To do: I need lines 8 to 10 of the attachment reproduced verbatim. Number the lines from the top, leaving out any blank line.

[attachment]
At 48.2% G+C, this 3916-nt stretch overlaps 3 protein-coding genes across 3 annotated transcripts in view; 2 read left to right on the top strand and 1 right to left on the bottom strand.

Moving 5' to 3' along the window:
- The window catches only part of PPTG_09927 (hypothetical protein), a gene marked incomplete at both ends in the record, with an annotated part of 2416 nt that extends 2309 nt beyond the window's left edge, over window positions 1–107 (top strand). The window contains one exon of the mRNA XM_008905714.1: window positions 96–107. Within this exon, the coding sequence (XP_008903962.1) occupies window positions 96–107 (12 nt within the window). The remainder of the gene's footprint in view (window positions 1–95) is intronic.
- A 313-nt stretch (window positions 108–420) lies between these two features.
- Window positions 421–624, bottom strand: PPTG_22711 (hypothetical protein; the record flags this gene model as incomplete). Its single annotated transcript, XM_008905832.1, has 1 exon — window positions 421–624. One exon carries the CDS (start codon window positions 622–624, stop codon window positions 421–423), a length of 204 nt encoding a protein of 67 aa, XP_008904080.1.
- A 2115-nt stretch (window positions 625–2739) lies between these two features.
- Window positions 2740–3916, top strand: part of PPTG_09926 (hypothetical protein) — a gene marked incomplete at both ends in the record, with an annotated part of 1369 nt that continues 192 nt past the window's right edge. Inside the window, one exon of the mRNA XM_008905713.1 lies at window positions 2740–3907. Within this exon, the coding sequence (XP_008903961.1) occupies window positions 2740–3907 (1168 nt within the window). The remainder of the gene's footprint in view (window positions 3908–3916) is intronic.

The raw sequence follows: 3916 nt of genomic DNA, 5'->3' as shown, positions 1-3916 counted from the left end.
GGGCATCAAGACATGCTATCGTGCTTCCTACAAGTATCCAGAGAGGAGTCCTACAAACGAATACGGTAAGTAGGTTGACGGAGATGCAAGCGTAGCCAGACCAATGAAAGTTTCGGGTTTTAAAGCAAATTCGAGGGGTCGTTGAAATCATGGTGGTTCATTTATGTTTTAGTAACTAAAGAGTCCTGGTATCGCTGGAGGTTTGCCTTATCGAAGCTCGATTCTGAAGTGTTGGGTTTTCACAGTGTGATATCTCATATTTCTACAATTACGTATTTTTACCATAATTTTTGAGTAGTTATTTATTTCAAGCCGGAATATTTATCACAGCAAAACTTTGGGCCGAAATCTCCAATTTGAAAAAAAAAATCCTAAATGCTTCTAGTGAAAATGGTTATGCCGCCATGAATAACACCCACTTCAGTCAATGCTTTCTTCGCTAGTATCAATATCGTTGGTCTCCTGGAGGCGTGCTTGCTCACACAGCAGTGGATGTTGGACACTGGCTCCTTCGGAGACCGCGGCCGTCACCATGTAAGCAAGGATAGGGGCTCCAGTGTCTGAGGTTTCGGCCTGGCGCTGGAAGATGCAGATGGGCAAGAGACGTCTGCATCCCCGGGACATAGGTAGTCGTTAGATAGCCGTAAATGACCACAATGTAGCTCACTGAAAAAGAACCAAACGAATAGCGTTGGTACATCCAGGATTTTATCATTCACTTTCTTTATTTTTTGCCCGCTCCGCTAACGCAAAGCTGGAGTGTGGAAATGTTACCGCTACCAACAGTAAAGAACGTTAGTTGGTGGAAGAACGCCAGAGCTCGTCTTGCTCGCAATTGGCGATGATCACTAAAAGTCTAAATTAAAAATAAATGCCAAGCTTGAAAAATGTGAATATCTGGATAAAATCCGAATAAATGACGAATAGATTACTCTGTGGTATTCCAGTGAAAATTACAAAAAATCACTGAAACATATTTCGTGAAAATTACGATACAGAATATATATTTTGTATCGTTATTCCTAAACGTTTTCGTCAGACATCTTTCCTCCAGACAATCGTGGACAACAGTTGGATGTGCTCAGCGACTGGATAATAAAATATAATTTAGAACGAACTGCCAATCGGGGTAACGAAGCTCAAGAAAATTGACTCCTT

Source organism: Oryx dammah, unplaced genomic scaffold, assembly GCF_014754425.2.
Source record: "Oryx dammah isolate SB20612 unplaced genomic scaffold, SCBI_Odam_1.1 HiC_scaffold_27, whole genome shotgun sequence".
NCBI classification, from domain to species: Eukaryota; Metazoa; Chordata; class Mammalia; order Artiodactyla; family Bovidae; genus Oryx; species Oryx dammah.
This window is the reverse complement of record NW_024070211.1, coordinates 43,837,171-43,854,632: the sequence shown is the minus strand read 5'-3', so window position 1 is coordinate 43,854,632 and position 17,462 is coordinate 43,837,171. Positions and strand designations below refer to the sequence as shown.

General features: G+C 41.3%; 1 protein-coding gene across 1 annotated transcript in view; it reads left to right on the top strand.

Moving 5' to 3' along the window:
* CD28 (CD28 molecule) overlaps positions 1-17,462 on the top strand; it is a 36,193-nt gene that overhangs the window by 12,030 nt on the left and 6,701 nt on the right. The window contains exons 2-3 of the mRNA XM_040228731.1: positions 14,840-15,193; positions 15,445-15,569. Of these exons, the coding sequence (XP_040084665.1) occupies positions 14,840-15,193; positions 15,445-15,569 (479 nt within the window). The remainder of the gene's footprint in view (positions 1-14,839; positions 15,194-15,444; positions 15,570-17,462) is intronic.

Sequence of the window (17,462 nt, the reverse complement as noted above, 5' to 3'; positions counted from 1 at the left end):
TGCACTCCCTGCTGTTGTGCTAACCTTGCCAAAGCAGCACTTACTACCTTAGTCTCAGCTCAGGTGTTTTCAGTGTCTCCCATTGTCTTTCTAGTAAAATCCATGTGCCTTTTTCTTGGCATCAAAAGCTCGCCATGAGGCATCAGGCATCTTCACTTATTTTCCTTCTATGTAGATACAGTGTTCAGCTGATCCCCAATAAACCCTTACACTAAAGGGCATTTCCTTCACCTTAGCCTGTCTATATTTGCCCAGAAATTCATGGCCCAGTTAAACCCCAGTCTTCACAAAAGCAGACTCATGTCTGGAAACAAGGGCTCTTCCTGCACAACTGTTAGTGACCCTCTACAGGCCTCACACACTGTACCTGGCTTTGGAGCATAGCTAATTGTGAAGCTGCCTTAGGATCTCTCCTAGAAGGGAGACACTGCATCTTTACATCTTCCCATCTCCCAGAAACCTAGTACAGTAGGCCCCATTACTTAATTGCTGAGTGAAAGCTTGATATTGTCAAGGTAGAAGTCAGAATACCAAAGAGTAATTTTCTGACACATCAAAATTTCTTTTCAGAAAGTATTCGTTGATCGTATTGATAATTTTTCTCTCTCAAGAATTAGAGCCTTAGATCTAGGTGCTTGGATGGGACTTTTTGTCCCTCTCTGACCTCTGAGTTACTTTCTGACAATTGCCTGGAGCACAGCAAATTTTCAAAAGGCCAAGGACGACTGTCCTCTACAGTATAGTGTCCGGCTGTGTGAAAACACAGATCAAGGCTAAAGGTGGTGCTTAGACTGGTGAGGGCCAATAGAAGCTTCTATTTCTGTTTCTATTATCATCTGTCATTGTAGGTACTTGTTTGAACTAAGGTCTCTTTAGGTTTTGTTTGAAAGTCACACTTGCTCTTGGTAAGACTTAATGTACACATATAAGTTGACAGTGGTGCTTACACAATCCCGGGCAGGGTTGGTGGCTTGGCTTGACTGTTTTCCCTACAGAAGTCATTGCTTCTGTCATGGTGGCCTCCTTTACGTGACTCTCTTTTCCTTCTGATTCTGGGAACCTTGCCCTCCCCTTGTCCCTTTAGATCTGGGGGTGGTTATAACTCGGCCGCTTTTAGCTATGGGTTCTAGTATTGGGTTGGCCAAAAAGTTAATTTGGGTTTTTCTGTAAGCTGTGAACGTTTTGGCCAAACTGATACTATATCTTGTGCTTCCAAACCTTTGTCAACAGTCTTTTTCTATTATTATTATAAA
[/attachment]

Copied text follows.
The raw sequence follows: 3916 nt of genomic DNA, 5'->3' as shown, positions 1-3916 counted from the left end.
GGGCATCAAGACATGCTATCGTGCTTCCTACAAGTATCCAGAGAGGAGTCCTACAAACGAATACGGTAAGTAGGTTGACGGAGATGCAAGCGTAGCCAGACCAATGAAAGTTTCGGGTTTTAAAGCAAATTCGAGGGGTCGTTGAAATCATGGTGGTTCATTTATGTTTTAGTAACTAAAGAGTCCTGGTATCGCTGGAGGTTTGCCTTATCGAAGCTCGATTCTGAAGTGTTGGGTTTTCACAGTGTGATATCTCATATTTCTACAATTACGTATTTTTACCATAATTTTTGAGTAGTTATTTATTTCAAGCCGGAATATTTATCACAGCAAAACTTTGGGCCGAAATCTCCAATTTGAAAAAAAAAATCCTAAATGCTTCTAGTGAAAATGGTTATGCCGCCATGAATAACACCCACTTCAGTCAATGCTTTCTTCGCTAGTATCAATATCGTTGGTCTCCTGGAGGCGTGCTTGCTCACACAGCAGTGGATGTTGGACACTGGCTCCTTCGGAGACCGCGGCCGTCACCATGTAAGCAAGGATAGGGGCTCCAGTGTCTGAGGTTTCGGCCTGGCGCTGGAAGATGCAGATGGGCAAGAGACGTCTGCATCCCCGGGACATAGGTAGTCGTTAGATAGCCGTAAATGACCACAATGTAGCTCACTGAAAAAGAACCAAACGAATAGCGTTGGTACATCCAGGATTTTATCATTCACTTTCTTTATTTTTTGCCCGCTCCGCTAACGCAAAGCTGGAGTGTGGAAATGTTACCGCTACCAACAGTAAAGAACGTTAGTTGGTGGAAGAACGCCAGAGCTCGTCTTGCTCGCAATTGGCGATGATCACTAAAAGTCTAAATTAAAAATAAATGCCAAGCTTGAAAAATGTGAATATCTGGATAAAATCCGAATAAATGACGAATAGATTACTCTGTGGTATTCCAGTGAAAATTACAAAAAATCACTGAAACATATTTCGTGAAAATTACGATACAGAATATATATTTTGTATCGTTATTCCTAAACGTTTTCGTCAGACATCTTTCCTCCAGACAATCGTGGACAACAGTTGGATGTGCTCAGCGACTGGATAATAAAATATAATTTAGAACGAACTGCCAATCGGGGTAACGAAGCTCAAGAAAATTGACTCCTT

Source organism: Oryx dammah, unplaced genomic scaffold, assembly GCF_014754425.2.